Defining Defamation in Florida
In Florida, defamation is a false statement, communicated to a third party, and is meant to hurt the plaintiff’s reputation or damage economic well-being.
Florida is one of the few jurisdictions where criminal defamation statutes are still on the books. While Florida doesn’t specifically define criminal libel or slander, the state’s statutes protect the financial services industry by making it a misdemeanor to defame businesses in that industry. (It’s similar to states that have so-called “Food Libel Laws.”)
Perhaps a statute still on the books from Victorian times, Florida still also considers defamation to be criminal when the chastity of a woman is brought under attack.
The defamation statute of limitations in Florida is two years.
Public vs. Private Figures in Florida
If your job entails acting on behalf of the government or puts you in a position where your workplace is known by the general public, there’s a strong possibility a Florida judge will deem you a “public figure” for the purposes of a defamation lawsuit.
In the past, Florida courts have recognized hospital administrators, harbor masters, in addition to police and corrections officers as “public figures” in libel and slander cases.
Why, for a defamation lawsuit, does it matter if a plaintiff is considered a private or public figure?
A private figure only has to prove negligence on the part of the defendant. Public figures, however, must demonstrate the presence of actual malice to inflict damage to the plaintiff’s reputation and social standing on the part of the defendant.
Defenses for Defamation in Florida
Florida defamation lawyers know that typical defenses for defamation under Florida state law include: truth, fair reporting privilege pertaining to legislative and judicial reports and reviews, opinion, and Section 230 of the Communications Decency Act.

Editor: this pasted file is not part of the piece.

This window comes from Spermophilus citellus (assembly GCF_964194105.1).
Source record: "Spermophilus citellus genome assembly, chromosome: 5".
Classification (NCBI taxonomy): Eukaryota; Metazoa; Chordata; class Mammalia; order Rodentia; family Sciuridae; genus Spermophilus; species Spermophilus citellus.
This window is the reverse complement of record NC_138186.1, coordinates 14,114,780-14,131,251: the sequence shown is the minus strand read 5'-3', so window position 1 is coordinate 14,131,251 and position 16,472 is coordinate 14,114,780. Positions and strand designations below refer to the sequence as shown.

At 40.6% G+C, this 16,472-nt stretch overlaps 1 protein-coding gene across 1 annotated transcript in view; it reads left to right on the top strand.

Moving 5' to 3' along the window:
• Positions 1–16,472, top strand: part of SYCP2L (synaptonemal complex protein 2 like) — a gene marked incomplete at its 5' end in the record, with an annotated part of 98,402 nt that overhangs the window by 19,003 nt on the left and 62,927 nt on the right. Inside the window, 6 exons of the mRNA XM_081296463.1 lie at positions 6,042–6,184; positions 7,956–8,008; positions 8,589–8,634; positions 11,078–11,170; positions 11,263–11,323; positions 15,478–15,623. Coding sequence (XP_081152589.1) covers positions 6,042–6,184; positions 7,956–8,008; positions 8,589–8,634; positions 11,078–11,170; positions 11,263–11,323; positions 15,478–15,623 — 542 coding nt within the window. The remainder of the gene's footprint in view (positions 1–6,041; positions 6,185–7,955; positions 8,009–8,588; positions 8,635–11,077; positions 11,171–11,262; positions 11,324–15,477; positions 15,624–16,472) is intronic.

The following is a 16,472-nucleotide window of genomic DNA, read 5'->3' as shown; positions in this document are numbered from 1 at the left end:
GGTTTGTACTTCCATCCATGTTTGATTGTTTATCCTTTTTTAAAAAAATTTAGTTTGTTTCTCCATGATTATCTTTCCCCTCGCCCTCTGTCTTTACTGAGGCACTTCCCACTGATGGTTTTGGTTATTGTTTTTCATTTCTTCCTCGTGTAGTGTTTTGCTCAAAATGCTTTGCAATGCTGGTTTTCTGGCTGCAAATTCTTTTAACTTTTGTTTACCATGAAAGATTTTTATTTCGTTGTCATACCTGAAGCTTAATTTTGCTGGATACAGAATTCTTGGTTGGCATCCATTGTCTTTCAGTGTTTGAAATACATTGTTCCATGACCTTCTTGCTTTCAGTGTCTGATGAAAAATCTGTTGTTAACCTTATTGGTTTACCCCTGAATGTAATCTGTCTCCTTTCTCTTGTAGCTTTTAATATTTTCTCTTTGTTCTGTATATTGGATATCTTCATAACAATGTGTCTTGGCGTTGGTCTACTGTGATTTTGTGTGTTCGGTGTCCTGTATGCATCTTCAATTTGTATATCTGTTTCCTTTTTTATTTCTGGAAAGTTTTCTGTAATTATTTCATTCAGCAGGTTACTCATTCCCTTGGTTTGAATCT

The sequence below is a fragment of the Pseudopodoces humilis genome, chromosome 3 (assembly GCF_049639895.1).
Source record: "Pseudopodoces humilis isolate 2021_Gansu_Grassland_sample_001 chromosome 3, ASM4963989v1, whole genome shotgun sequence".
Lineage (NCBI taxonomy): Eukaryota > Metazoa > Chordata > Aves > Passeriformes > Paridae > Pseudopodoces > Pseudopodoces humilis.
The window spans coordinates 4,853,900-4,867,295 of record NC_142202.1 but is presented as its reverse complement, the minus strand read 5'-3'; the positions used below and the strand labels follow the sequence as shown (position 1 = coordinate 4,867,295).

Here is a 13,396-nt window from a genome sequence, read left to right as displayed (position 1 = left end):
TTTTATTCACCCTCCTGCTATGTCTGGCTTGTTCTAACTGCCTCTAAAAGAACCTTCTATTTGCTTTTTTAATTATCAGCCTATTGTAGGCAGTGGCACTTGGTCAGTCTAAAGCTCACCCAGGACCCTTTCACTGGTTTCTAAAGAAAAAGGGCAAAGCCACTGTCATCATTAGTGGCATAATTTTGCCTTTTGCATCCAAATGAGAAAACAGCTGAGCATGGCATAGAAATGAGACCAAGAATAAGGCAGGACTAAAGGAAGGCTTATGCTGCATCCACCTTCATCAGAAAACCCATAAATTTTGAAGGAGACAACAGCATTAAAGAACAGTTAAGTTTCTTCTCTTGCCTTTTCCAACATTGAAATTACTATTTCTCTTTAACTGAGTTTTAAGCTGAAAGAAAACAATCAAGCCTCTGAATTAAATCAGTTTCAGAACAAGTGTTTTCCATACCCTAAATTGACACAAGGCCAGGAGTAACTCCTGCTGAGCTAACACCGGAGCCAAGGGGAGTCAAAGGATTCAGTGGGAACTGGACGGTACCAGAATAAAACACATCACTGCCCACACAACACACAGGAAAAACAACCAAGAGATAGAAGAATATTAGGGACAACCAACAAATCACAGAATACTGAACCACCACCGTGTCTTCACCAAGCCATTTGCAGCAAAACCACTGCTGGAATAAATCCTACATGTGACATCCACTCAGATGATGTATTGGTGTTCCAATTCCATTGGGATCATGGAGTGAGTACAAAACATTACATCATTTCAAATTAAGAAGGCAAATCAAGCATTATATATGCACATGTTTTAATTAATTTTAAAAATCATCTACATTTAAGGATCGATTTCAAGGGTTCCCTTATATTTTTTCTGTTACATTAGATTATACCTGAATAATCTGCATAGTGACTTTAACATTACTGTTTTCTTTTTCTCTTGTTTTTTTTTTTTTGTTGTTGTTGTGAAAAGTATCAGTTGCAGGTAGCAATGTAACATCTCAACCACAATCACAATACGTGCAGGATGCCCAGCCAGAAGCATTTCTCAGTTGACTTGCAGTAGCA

The fair reporting privilege defense is commonly used by defendants when the plaintiff is a government official functioning in his or her official capacity or a journalist.
Section 230 of the Communications Decency Act holds webmasters harmless when it comes to third-party user generated content that is defamatory in nature. For this defense to be valid, the webmaster must not have told the user to create a defamatory blog post or comments on the website.
Florida is a Per Se State
Florida recognizes Defamation Per Se. Defamation Per Se in Florida is any statement or publication that is in and of itself defamatory with the intent of ruining the plaintiff’s reputation, social standing, or fiscal well-being. Defamation Per Se statements falsely, and maliciously, insinuate the plaintiff is afflicted with a terminal disease, imply the plaintiff has engaged in criminal activity, or has acted in a way that is unbecoming of his or her profession. Again, private figures do not have to prove actual malice. Private figures only have to prove the defendant was – at the very least – negligent when making such false statements against the plaintiff.
Defamation by implication
Florida law recognizes defamation by implication. This close cousin to “false light” means true statements that create a false impression. For example, a person says that “Bill takes pictures of little kids” which implies Bill is a pedophile. This happened in Dale v. Ford, and although the case wasn’t litigated the person who made the insinuation apologized.
Allowable Defamation Damages in Florida
Among the damages for defamation in Florida include:
- actual damages
- compensatory damages
- punitive damages
Bloggers Are Journalists Under Florida Defamation Law
In 2014, a Florida Appeals Court ruled that bloggers are granted the same protections as traditional newspaper journalists. Source.
Contact a Florida Defamation Attorney for more information.